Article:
After the Associated Press' Twitter account was hacked into on Tuesday and the accounts of CBS News programs "60 Minutes" and "48 Hours" were hacked over the weekend, it's been made clear that Twitter needs to boost security. But, it may be doing just that. According to Wired's Mat Honan, the social-networking site has reportedly been working on creating a two-factor authentication for user password verification. Honan writes that the company is currently carrying out internal testing before rolling out the new security control.
Now the Facebook can really start to replace your phone. Today Facebook rolled out its free VoIP voice calling feature to US users of Home and its Android Messenger app. That means even less reason to open your standard “phone” app, and more data for Facebook about who you care about the most. Now all iOS and Android users in the US can Facedial their friends.
Facebook continues to pull back the curtain on some of the technical details behind its search products, this time with a new look at the Social Graph. The social network's latest reveal is about LinkBench, a new database benchmark for the Social Graph, which is being released this week on GitHub. Touted as a tool for developers who need to benchmark and fine-tune database systems, LinkBench was designed to replicate the data model, graph structure, and request mix of Facebook's MySQL social graph workload.
Facebook announced that advertisers would be able to pitch members directly from the News Feed with less holistic messages that direct people outside of the social network's walled garden. The launch, which Facebook is calling a "small alpha test," brings Facebook Exchange-targeted (FBX) ads, which are special ad units served to members based on their online browsing behavior, to the desktop version of News Feed for the first time.
Facebook originally started testing a new free (minus and data usage fees you incur from your carrier) calling feature for users of its Facebook Messenger app for iPhone in Canada early this year, and now the service is available to U.S. users as well. The free call button app now shows up in the app for U.S. users, in any conversation where both parties are using the Facebook Messenger app.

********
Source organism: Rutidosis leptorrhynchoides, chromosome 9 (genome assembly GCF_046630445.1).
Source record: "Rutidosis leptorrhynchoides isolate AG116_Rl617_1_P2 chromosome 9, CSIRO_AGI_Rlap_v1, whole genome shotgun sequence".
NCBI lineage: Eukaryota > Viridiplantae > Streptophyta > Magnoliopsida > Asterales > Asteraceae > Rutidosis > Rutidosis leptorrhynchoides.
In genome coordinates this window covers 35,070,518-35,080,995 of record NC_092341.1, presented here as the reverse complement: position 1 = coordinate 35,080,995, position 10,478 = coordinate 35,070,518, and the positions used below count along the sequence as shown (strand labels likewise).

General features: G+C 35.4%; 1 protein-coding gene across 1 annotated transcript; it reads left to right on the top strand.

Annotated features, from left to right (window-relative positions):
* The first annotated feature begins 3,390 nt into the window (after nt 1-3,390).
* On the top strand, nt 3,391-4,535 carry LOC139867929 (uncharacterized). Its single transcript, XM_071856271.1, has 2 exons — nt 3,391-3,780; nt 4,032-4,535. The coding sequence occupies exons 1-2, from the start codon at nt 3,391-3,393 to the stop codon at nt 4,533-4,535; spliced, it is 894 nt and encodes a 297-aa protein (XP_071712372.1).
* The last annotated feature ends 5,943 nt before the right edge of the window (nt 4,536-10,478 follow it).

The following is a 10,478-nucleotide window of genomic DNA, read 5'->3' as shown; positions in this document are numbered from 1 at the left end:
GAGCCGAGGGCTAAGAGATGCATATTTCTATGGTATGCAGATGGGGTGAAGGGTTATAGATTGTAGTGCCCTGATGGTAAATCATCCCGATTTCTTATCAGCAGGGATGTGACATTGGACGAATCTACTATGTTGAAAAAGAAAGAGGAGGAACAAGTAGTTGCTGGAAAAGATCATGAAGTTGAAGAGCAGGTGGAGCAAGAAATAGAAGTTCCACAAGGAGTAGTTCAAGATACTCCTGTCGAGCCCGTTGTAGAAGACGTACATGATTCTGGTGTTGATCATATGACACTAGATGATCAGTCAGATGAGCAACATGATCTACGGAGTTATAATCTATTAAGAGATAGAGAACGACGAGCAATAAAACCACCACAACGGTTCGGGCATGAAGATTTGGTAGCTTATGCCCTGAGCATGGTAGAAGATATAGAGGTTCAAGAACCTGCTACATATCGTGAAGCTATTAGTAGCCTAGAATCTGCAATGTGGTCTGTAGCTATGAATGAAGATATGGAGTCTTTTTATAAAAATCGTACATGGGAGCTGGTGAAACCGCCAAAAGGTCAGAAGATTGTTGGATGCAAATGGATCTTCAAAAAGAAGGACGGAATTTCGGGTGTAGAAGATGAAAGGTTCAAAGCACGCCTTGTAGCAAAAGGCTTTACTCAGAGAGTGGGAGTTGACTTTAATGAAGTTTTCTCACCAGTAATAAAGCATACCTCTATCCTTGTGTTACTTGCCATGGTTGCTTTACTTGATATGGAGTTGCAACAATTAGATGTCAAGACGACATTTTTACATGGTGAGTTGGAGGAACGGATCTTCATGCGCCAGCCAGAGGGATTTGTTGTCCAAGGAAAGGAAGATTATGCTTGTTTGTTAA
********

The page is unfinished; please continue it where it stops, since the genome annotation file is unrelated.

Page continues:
Facebook chief executive Mark Zuckerberg announced Graph Search at a press event yesterday at the company's Menlo Park headquarters, billing it as a new way find people, photos, places and interests that are most relevant to Facebook users. Graph Search is the social network's newest way for users to make sense of its massive base of 1 billion users, 240 billion photos, and 1 trillion connections. The tool is meant to provide people the answers to their questions about people, photos, places, and interests. Zuckerberg said Graph Search is launching to a small number of people and is available only on the desktop and in English for the time being.
Microsoft's Skype division rolled out a new version of Skype for Windows (version 6.1). The updated version is for PCs running 32- and 64-bit versions of Windows XP, Vista and Windows 7. (This is not an update for Skype for Windows 8, but since users can run Skype in the Desktop on Windows 8, they can run this update that way if they want.) The 6.1 update allows users to call and chat with contacts directly from Microsoft Outlook; search and add contacts more easily; and manage accounts from a new profile page, according to officials.
Facebook’s next messaging move is all about voice. Yesterday it released an update for its standalone Messenger for iOS and Android apps that lets users send up to one-minute voice messages. It’s also testing open source VoIP calling between Canadian iOS Messenger users that runs over a user’s existing data plan. Both power hands-free communication between friends, which helps drivers and reduces mobile typing.
Yesterday version 3.0 of Skype for Android was released. As long-standing Skype enthusiasts know, the company committed to making the Skype experience the best it can be, wherever you are and with whatever device you're using. With so many now using tablets to make video and voice calls with Skype, this latest version is optimized to scale to your tablet's bigger screen, so you can experience Skype on a larger display wherever you go.
Acquired by Microsoft in October 2011, Skype has been hard at work for several months integrating the communication software with the latest version of Windows. Yesterday the company announced that Skype for Windows 8 will be available Friday and on new Windows 8 devices; you can download it from the Windows store. Skype has received a complete makeover, with features that take advantage of both the Windows 8 Start menu and the use of a touch screen.